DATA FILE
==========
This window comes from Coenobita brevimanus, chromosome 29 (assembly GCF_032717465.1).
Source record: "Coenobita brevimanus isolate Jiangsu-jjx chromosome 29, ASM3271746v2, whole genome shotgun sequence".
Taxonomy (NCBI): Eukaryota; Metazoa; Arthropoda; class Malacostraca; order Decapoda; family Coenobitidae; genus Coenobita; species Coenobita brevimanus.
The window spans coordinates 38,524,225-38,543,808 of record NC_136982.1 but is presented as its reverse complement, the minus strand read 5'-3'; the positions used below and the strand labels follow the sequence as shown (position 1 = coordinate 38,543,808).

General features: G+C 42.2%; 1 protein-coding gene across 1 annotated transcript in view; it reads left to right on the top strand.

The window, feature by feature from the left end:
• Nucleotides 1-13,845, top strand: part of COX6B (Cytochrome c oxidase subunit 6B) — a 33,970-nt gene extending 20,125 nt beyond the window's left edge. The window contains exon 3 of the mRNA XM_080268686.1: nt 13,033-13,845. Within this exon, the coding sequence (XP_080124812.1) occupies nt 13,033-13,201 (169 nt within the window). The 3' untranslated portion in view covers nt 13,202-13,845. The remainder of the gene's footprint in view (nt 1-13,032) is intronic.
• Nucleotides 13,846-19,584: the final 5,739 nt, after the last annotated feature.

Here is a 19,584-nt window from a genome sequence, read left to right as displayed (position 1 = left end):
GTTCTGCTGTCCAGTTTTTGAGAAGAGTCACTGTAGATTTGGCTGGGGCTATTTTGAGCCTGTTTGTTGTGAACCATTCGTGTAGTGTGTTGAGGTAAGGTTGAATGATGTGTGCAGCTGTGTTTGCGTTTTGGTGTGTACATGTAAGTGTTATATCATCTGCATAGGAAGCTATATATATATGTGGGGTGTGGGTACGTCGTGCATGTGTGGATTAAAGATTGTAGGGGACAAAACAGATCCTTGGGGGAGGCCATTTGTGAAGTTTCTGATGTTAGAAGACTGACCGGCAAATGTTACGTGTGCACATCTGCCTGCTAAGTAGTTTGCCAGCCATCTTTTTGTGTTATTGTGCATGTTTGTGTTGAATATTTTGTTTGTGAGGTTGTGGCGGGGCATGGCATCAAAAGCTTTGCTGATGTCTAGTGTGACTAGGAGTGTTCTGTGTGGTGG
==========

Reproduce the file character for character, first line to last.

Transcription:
This window comes from Coenobita brevimanus, chromosome 29 (assembly GCF_032717465.1).
Source record: "Coenobita brevimanus isolate Jiangsu-jjx chromosome 29, ASM3271746v2, whole genome shotgun sequence".
Taxonomy (NCBI): Eukaryota; Metazoa; Arthropoda; class Malacostraca; order Decapoda; family Coenobitidae; genus Coenobita; species Coenobita brevimanus.
The window spans coordinates 38,524,225-38,543,808 of record NC_136982.1 but is presented as its reverse complement, the minus strand read 5'-3'; the positions used below and the strand labels follow the sequence as shown (position 1 = coordinate 38,543,808).

General features: G+C 42.2%; 1 protein-coding gene across 1 annotated transcript in view; it reads left to right on the top strand.

The window, feature by feature from the left end:
• Nucleotides 1-13,845, top strand: part of COX6B (Cytochrome c oxidase subunit 6B) — a 33,970-nt gene extending 20,125 nt beyond the window's left edge. The window contains exon 3 of the mRNA XM_080268686.1: nt 13,033-13,845. Within this exon, the coding sequence (XP_080124812.1) occupies nt 13,033-13,201 (169 nt within the window). The 3' untranslated portion in view covers nt 13,202-13,845. The remainder of the gene's footprint in view (nt 1-13,032) is intronic.
• Nucleotides 13,846-19,584: the final 5,739 nt, after the last annotated feature.

Here is a 19,584-nt window from a genome sequence, read left to right as displayed (position 1 = left end):
GTTCTGCTGTCCAGTTTTTGAGAAGAGTCACTGTAGATTTGGCTGGGGCTATTTTGAGCCTGTTTGTTGTGAACCATTCGTGTAGTGTGTTGAGGTAAGGTTGAATGATGTGTGCAGCTGTGTTTGCGTTTTGGTGTGTACATGTAAGTGTTATATCATCTGCATAGGAAGCTATATATATATGTGGGGTGTGGGTACGTCGTGCATGTGTGGATTAAAGATTGTAGGGGACAAAACAGATCCTTGGGGGAGGCCATTTGTGAAGTTTCTGATGTTAGAAGACTGACCGGCAAATGTTACGTGTGCACATCTGCCTGCTAAGTAGTTTGCCAGCCATCTTTTTGTGTTATTGTGCATGTTTGTGTTGAATATTTTGTTTGTGAGGTTGTGGCGGGGCATGGCATCAAAAGCTTTGCTGATGTCTAGTGTGACTAGGAGTGTTCTGTGTGGTGG